Historical Records of New Zealand
Rev. S. Marsden to Rev. J. Pratt
Rev. S. Marsden to Rev. J. Pratt.
Rev. and dear Sir,—
I have the pleasure to inform you that Mr. and Mrs. Clark arrived here a few months ago. They are very promising young people. I have deemed it prudent for the present to detain them in the colony until things in New Zealand are a little more settled. When remonstrating with Mr. Kendall on the impropriety of his conduct in bartering muskets with the natives he attempted to justify the measure by informing me that the Society was going to send out to Shunghee a gunsmith named Mr. Clark. I told him Mr. Clark would not be allowed to come to N. Zealand upon those terms, for I should retain him in the colony. I am persuaded it will be better for the present to keep him here until I write to N. Zealand, and inform Mr. Kendall and Shunghee that Mr. Clark must not come to N. Zealand, if they expect him to be employed in making muskets. It will be better to settle this point with them while Mr. Clark is here. I have put him in charge of the native institution from the first of January where he is usefully employed, and will be no expense to the Society while he remains on that situation. I beg to refer you to Mr. Francis Hall for further information about Mr. and Mrs. Clark. Though there are and have been great difficulties in the mission at N. Zealand, yet time will remove them. They will daily diminish, and I think the worst is over. I wish Mr. Francis Hall would be prevailed upon to return, to take charge of all the stores and to manage the secular interests of the Society. He is so excellent a character, he could not be more usefully employed. Should the Rev. Mr. Williams come out it is my present intention to fix him, and Mr. and Mrs. Clark, with another tribe at some distance from the present missionaries. I purpose also to direct Mr. William Hall to accompany them. Mr. Kendall and Mr. Hall will never be happy together.…I have not time to write much as I am going off this morning to the Derwent. Should a suitable person be met with to fill Mr. Clark’s present situation at the native institution it would be well to send him out as soon as possible. Whoever comes must be a married man.…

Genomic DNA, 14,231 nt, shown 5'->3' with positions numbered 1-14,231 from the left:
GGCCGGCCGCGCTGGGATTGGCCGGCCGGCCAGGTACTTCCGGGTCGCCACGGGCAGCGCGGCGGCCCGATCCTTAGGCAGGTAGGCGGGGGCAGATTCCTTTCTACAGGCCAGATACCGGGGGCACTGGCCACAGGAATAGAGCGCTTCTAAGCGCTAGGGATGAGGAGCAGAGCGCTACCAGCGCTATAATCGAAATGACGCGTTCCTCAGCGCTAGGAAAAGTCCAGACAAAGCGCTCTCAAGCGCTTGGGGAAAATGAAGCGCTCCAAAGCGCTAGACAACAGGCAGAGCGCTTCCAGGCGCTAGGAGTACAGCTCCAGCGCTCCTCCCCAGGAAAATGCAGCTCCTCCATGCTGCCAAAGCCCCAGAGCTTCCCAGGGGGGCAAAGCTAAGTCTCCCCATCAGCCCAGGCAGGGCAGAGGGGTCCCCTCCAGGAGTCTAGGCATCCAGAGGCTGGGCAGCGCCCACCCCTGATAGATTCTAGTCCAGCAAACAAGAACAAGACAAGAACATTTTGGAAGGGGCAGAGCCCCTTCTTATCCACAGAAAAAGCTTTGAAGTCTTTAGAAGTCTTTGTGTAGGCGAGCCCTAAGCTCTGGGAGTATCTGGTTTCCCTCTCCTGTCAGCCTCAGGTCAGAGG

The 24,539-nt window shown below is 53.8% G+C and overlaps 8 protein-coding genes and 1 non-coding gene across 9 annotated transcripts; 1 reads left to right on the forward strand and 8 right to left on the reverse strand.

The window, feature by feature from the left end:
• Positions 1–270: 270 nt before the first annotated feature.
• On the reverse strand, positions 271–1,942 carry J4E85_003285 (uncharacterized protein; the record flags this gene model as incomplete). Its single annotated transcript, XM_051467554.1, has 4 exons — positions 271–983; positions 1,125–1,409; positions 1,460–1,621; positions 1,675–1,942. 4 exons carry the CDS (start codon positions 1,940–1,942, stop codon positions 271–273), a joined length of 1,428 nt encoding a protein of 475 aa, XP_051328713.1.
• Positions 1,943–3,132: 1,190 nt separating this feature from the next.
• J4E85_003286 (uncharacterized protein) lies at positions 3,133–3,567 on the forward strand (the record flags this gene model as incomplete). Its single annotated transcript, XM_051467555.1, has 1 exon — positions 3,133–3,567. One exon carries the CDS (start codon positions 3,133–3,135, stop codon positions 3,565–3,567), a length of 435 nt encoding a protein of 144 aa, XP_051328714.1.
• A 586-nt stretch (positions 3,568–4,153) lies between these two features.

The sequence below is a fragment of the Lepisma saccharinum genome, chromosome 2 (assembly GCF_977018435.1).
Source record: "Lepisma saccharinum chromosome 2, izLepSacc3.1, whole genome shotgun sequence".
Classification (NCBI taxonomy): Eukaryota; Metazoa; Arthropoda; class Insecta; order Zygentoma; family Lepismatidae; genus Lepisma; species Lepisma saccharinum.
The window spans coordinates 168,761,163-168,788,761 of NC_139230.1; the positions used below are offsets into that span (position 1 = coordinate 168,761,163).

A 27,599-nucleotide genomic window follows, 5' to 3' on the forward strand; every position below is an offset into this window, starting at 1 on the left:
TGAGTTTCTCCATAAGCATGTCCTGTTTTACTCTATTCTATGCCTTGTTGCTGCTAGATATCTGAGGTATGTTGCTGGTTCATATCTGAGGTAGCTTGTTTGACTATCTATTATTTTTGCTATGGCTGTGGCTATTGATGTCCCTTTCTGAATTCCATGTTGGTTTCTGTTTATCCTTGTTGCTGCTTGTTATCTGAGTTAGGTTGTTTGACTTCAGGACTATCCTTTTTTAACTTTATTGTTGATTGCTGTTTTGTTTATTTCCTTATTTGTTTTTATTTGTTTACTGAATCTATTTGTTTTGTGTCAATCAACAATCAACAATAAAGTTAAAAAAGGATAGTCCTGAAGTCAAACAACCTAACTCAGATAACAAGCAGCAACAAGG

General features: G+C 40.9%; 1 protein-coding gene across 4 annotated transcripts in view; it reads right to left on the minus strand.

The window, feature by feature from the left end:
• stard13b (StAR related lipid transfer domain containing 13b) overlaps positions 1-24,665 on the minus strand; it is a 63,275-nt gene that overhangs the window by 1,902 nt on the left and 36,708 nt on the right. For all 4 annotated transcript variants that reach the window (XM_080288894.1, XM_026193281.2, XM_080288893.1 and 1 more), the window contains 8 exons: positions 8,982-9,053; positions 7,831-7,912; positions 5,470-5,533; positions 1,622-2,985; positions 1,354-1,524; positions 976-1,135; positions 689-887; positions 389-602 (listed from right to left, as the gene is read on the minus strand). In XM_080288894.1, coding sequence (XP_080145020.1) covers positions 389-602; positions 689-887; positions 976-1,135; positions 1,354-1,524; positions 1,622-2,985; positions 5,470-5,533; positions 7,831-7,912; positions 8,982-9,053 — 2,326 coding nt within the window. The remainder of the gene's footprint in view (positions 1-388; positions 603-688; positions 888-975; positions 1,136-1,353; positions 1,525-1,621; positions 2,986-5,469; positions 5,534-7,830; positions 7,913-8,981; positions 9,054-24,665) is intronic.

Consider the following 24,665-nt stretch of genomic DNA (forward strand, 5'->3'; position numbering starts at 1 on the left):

I am, &c.,